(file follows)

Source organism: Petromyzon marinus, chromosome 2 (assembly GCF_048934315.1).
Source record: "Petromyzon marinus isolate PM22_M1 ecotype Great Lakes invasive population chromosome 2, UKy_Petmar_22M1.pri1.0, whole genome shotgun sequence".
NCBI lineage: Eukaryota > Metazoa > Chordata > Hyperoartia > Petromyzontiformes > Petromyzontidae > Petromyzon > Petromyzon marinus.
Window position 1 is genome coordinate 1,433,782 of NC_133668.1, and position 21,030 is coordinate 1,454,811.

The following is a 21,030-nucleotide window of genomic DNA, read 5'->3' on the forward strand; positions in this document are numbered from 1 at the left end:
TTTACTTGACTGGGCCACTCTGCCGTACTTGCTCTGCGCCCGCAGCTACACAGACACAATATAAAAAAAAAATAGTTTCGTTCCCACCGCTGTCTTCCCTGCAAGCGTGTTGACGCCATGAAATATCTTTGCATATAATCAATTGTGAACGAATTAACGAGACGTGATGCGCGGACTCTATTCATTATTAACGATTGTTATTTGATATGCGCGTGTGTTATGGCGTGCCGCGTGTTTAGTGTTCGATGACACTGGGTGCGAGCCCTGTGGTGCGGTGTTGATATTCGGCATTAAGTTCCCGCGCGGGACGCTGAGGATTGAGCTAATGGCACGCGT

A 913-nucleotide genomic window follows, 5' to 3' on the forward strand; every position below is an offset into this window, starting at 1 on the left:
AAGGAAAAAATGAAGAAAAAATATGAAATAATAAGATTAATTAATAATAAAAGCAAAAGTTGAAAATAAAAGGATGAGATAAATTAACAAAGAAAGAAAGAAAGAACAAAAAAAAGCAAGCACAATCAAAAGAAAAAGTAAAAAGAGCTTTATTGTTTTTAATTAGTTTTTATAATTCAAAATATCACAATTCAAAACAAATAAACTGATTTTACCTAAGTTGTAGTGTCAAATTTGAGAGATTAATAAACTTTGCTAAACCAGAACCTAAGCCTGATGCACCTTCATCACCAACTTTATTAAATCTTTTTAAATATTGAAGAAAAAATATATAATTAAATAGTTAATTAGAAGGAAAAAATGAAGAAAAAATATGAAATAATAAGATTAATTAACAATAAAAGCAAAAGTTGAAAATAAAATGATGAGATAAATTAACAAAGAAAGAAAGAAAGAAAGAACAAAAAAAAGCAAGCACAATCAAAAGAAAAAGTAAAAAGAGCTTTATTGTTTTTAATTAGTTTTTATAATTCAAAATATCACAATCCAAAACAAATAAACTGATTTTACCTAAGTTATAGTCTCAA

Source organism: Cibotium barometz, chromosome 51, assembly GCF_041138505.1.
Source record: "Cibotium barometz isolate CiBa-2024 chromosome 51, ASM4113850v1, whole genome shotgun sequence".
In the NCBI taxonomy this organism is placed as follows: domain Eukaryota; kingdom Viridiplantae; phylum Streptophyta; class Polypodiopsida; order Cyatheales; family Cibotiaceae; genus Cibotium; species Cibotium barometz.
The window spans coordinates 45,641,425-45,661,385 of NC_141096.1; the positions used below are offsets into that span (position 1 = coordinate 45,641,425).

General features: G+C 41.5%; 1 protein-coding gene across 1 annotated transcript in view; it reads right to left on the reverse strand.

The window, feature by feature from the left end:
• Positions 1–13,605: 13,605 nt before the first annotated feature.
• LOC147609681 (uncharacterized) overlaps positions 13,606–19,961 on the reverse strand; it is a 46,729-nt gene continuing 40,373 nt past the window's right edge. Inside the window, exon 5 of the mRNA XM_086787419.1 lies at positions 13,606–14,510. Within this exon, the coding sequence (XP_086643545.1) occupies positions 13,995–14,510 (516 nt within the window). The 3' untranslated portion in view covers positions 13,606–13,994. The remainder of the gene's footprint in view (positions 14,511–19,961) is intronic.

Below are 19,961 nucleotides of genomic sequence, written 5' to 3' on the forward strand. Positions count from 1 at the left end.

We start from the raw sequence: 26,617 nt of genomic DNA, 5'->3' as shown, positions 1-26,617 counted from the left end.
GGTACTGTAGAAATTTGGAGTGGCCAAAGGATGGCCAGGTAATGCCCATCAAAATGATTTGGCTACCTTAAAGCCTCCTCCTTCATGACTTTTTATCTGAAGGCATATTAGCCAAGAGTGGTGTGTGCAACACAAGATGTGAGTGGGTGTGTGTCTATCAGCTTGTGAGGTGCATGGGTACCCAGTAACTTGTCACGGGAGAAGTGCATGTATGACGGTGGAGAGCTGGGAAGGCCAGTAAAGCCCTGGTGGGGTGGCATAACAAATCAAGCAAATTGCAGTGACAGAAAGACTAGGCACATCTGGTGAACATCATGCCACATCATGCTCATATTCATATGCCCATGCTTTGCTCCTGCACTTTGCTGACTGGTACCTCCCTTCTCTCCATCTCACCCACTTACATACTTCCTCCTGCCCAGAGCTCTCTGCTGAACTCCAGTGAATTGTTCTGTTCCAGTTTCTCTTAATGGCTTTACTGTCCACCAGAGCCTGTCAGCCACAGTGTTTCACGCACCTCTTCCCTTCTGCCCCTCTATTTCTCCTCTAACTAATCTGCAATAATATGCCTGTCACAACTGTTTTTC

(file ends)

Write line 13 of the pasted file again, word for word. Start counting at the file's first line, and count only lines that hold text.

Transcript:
General features: G+C 41.5%; 1 protein-coding gene across 1 annotated transcript in view; it reads right to left on the reverse strand.